Sri Lankan politicians seem to be more obsessed with ethnic, religious and caste related issues rather than the issues that would primarily contribute to the development of the country such as technology, creativity and sharing experience with others including the international community. Election campaigns of almost all political parties are normally based on ethnicity and religion related issues, in the guise of patriotism. And it is a well known fact that the caste plays a major role in elections in the north as well as the south.
Even before the new Parliament began its business on August 20, the ethnicity crept the House in a big way with former Northern Province Chief Minister C.V.Wigneswaran who was also a Supreme Court Judge making a provocative statement while congratulating the new Speaker, Mahinda Yapa Abeywardena. In a passing reference he said that the Tamils are the “first indigenous inhabitants of this country” and the Tamil language is the “oldest living language of this world.”
This provoked a chain of reactions. One of the nationalists in the south, the leader of the National Freedom Front, Wimal Weerawansa said Wigneswaran was trying to show the Tamil people that he is more Tamil nationalistic than TNA leader R. Sampanthan. Some MPs wanted to expunge Wigneswaran’s statement on the Tamil language and Tamils in Sri Lanka. However, the Speaker turned it down saying that MPs have the right to express their views in the House.
Later Govinthan Karunakaram, another Tamil MP representing the Tamil National alliance, and Batticaloa District during a speech in Parliament said that the relation between Buddhism and Tamil language is older than that between Buddhism and Tamil, citing the famous five ancient Tamil epics Seevaka Sinthamani, Silappthikaram, Manimekhalai, Valiapathi and Kundalakesi. However, he was, in a way, cleverer than Wigneswaran in citing the relevance of his speech to the today’s context. He said that those who boast about Buddhist legacy must look at the problems faced by the Tamils through the Buddhist teachings of Meththa, Mudhitha and Upekha.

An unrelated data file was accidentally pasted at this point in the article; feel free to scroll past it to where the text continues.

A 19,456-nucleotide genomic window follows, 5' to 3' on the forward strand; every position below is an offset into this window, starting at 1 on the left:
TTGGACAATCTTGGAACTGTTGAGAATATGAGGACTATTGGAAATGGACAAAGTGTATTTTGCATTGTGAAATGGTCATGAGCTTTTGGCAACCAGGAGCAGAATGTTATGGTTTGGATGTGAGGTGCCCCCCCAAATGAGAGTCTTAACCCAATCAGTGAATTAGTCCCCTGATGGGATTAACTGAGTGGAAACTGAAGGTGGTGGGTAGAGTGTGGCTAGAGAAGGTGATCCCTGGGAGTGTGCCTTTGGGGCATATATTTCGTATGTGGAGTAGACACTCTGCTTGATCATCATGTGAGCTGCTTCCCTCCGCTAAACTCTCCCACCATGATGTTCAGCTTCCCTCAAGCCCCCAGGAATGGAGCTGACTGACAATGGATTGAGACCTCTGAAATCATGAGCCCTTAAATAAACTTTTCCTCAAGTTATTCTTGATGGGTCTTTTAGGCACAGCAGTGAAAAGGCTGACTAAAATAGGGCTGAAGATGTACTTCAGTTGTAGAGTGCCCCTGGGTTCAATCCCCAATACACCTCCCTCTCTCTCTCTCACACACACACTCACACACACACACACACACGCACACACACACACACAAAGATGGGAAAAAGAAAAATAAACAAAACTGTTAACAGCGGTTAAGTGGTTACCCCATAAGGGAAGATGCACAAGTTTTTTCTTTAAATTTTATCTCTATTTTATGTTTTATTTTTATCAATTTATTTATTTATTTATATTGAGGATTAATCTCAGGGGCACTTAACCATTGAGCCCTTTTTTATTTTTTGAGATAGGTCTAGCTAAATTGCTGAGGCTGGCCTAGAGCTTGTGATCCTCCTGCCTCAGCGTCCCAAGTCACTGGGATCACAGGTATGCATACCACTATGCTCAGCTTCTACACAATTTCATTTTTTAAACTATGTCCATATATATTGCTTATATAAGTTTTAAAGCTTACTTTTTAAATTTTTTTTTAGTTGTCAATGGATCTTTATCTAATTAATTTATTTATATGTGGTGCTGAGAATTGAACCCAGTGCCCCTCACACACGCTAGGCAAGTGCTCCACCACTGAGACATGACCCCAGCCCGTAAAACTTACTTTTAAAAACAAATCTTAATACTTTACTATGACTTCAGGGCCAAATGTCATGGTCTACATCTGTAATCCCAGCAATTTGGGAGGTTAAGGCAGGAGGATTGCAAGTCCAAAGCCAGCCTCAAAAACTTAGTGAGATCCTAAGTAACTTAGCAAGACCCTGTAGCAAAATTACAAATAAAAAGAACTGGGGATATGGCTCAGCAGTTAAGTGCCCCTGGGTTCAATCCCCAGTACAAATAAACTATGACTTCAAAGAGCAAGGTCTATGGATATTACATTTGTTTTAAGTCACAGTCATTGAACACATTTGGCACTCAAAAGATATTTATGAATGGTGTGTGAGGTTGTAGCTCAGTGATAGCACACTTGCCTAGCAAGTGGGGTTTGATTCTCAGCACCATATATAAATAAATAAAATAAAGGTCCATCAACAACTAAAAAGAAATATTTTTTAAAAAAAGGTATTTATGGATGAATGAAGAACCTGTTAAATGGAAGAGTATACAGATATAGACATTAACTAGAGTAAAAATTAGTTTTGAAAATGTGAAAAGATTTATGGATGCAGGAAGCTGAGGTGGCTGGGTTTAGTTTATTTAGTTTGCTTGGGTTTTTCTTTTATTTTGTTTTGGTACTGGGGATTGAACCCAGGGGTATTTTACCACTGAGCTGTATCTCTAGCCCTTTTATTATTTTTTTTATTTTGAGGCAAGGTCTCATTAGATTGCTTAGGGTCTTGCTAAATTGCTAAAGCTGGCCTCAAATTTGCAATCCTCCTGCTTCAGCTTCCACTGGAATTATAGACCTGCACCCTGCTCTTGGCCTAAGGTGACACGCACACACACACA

In a televised interview on Sunday, Wigneswaran opened more cans of worms with several other statements. He refused to accept the veracity of Mahawamsa, one of the world’s longest unbroken historical accounts and said that over a hundred thousand people were killed in Mullivaikkal during the last days of the war between the armed forces and the LTTE. Before these speeches the politicians in the South had started to shout against provincial council system. They demanded the abolition of the 13th Amendment to the Constitution under which the provincial councils were established in 1987, while the Tamil politicians have been agitating for more devolved powers to provinces. In fact the demand for the scrapping of the provincial council system gained ground with the possibility of Sri Lanka Podujana Peramuna (SLPP) gaining a sound victory at the recently held Parliamentary election being obvious and the continuous rejection of the SLPP by the minority Tamils and the Muslims at elections.
Whatever the veracity of the statements by the Tamil leaders and the justifiability of the demand to do away with the devolution of power to provincial councils, the motive of irritation of “other community” in them is also obvious. Indeed the motive to outdoing their own colleagues in community, as pointed out by Wimal Weerawansa, is the main driving force behind these statements and demands which is applicable to him as well. These are the investments by these politicians for the future election victories, irrespective of them not only standing in the country’s way towards development and prosperity, but also dragging it backwards.
If a politician forgets the damage and destruction caused by the 30 year-long bloody war and still becomes instrumental to frictions among communities, he is unbecoming to politics. The need of the hour is to work towards the unity among various groups of people, despite the innate differences among them and not to find ways to divide them further on ethnic, religious or caste lines. It is paramount especially on the part of the political and religious leaders to find ways to heal the old wounds rather than reopening them.